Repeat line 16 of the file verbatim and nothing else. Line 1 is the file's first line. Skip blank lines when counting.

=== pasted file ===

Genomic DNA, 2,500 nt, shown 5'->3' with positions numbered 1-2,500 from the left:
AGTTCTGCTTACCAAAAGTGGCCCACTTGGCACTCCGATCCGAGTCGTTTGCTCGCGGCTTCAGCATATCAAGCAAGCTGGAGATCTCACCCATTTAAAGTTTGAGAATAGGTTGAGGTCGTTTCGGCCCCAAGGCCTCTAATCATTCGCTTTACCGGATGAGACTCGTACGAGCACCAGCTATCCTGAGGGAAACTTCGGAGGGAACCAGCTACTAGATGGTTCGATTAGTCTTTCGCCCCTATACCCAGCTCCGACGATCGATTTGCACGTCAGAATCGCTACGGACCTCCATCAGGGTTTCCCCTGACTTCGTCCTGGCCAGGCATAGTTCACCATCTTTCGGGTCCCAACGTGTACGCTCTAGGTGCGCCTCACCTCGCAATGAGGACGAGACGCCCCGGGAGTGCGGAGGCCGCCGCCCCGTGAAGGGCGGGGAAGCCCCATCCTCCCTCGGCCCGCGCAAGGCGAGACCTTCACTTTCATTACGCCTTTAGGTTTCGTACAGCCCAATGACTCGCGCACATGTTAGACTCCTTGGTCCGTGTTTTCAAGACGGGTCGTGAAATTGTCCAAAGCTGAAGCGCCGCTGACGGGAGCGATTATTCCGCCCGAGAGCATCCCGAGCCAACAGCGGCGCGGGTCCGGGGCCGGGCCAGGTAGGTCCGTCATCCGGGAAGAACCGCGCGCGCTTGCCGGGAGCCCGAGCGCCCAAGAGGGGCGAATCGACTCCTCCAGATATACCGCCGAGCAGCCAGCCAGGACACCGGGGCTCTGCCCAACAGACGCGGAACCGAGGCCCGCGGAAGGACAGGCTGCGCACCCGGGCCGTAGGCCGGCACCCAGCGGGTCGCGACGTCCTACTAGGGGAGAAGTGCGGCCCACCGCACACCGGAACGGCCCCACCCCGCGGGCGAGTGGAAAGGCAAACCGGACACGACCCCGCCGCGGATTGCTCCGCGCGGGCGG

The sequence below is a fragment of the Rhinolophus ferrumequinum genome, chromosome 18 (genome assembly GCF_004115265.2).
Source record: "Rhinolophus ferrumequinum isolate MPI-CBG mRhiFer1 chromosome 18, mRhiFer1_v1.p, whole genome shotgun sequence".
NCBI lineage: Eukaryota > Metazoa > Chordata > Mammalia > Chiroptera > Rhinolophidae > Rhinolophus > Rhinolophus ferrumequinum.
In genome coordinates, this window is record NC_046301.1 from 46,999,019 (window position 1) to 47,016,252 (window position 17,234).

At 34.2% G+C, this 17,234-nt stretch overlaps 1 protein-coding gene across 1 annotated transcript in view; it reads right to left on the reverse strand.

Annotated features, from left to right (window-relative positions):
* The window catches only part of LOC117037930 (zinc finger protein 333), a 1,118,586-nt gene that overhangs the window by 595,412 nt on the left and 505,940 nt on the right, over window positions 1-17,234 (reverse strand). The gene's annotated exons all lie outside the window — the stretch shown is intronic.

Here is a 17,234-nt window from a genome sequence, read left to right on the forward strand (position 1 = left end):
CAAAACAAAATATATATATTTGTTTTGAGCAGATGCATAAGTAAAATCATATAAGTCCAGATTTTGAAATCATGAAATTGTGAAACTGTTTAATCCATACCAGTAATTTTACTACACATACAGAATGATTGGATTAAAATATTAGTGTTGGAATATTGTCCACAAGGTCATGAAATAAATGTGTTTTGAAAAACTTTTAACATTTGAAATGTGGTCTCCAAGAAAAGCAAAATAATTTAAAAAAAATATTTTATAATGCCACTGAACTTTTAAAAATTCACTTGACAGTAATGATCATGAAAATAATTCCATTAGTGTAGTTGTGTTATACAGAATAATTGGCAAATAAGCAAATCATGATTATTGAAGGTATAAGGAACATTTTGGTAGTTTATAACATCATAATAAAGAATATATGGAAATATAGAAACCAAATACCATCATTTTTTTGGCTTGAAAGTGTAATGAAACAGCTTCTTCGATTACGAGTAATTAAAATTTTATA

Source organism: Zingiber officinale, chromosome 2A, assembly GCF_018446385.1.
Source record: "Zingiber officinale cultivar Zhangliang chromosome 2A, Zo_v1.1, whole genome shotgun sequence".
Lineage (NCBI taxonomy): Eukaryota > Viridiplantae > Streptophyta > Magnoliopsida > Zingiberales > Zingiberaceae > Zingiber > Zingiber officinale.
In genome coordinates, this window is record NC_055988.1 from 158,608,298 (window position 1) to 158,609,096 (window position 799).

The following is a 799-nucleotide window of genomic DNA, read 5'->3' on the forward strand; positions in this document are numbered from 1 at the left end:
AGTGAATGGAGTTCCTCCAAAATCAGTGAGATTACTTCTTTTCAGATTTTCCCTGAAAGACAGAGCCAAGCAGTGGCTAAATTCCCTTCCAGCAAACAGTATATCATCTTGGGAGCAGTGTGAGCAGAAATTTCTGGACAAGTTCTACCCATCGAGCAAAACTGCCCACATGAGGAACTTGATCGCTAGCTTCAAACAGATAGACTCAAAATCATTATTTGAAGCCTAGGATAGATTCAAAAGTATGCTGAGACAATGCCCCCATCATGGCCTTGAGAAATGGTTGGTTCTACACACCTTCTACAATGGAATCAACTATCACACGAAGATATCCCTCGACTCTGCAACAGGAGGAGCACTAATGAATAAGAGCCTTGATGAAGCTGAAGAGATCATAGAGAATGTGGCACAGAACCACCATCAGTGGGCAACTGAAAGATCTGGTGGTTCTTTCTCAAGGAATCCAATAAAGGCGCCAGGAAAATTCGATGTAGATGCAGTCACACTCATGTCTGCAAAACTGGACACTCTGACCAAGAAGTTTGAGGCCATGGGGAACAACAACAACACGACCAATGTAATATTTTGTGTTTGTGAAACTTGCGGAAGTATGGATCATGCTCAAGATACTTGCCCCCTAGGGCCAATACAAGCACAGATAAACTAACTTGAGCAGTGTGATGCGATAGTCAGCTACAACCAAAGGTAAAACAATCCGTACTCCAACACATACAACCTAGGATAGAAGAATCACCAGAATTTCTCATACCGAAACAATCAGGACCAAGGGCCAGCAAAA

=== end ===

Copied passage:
The following is a 799-nucleotide window of genomic DNA, read 5'->3' on the forward strand; positions in this document are numbered from 1 at the left end: